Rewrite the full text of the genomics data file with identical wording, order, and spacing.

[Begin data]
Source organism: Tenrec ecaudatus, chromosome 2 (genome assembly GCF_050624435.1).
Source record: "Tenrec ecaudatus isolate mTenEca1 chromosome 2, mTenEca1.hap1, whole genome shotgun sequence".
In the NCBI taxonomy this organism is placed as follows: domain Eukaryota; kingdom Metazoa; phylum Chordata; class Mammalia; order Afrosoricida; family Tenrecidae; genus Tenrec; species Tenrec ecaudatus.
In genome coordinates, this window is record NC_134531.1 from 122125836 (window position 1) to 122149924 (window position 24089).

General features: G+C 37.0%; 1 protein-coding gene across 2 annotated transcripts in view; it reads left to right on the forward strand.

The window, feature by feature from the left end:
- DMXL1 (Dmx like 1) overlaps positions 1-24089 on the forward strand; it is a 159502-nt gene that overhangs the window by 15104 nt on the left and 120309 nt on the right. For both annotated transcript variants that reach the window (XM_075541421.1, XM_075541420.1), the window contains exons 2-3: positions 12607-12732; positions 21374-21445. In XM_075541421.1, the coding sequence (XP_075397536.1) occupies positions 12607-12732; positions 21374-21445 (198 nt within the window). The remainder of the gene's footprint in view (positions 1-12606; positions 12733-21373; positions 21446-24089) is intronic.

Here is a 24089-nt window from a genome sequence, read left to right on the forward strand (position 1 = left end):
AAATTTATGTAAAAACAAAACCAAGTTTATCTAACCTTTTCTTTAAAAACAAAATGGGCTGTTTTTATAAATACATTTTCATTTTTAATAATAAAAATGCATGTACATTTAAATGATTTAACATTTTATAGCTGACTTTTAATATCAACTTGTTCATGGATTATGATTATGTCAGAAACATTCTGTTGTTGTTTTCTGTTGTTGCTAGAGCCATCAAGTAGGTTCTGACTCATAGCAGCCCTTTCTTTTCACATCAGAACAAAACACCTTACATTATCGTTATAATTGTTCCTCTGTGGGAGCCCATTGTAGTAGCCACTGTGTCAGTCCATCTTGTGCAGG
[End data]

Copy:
Source organism: Tenrec ecaudatus, chromosome 2 (genome assembly GCF_050624435.1).
Source record: "Tenrec ecaudatus isolate mTenEca1 chromosome 2, mTenEca1.hap1, whole genome shotgun sequence".
In the NCBI taxonomy this organism is placed as follows: domain Eukaryota; kingdom Metazoa; phylum Chordata; class Mammalia; order Afrosoricida; family Tenrecidae; genus Tenrec; species Tenrec ecaudatus.
In genome coordinates, this window is record NC_134531.1 from 122125836 (window position 1) to 122149924 (window position 24089).

General features: G+C 37.0%; 1 protein-coding gene across 2 annotated transcripts in view; it reads left to right on the forward strand.

The window, feature by feature from the left end:
- DMXL1 (Dmx like 1) overlaps positions 1-24089 on the forward strand; it is a 159502-nt gene that overhangs the window by 15104 nt on the left and 120309 nt on the right. For both annotated transcript variants that reach the window (XM_075541421.1, XM_075541420.1), the window contains exons 2-3: positions 12607-12732; positions 21374-21445. In XM_075541421.1, the coding sequence (XP_075397536.1) occupies positions 12607-12732; positions 21374-21445 (198 nt within the window). The remainder of the gene's footprint in view (positions 1-12606; positions 12733-21373; positions 21446-24089) is intronic.

Here is a 24089-nt window from a genome sequence, read left to right on the forward strand (position 1 = left end):
AAATTTATGTAAAAACAAAACCAAGTTTATCTAACCTTTTCTTTAAAAACAAAATGGGCTGTTTTTATAAATACATTTTCATTTTTAATAATAAAAATGCATGTACATTTAAATGATTTAACATTTTATAGCTGACTTTTAATATCAACTTGTTCATGGATTATGATTATGTCAGAAACATTCTGTTGTTGTTTTCTGTTGTTGCTAGAGCCATCAAGTAGGTTCTGACTCATAGCAGCCCTTTCTTTTCACATCAGAACAAAACACCTTACATTATCGTTATAATTGTTCCTCTGTGGGAGCCCATTGTAGTAGCCACTGTGTCAGTCCATCTTGTGCAGG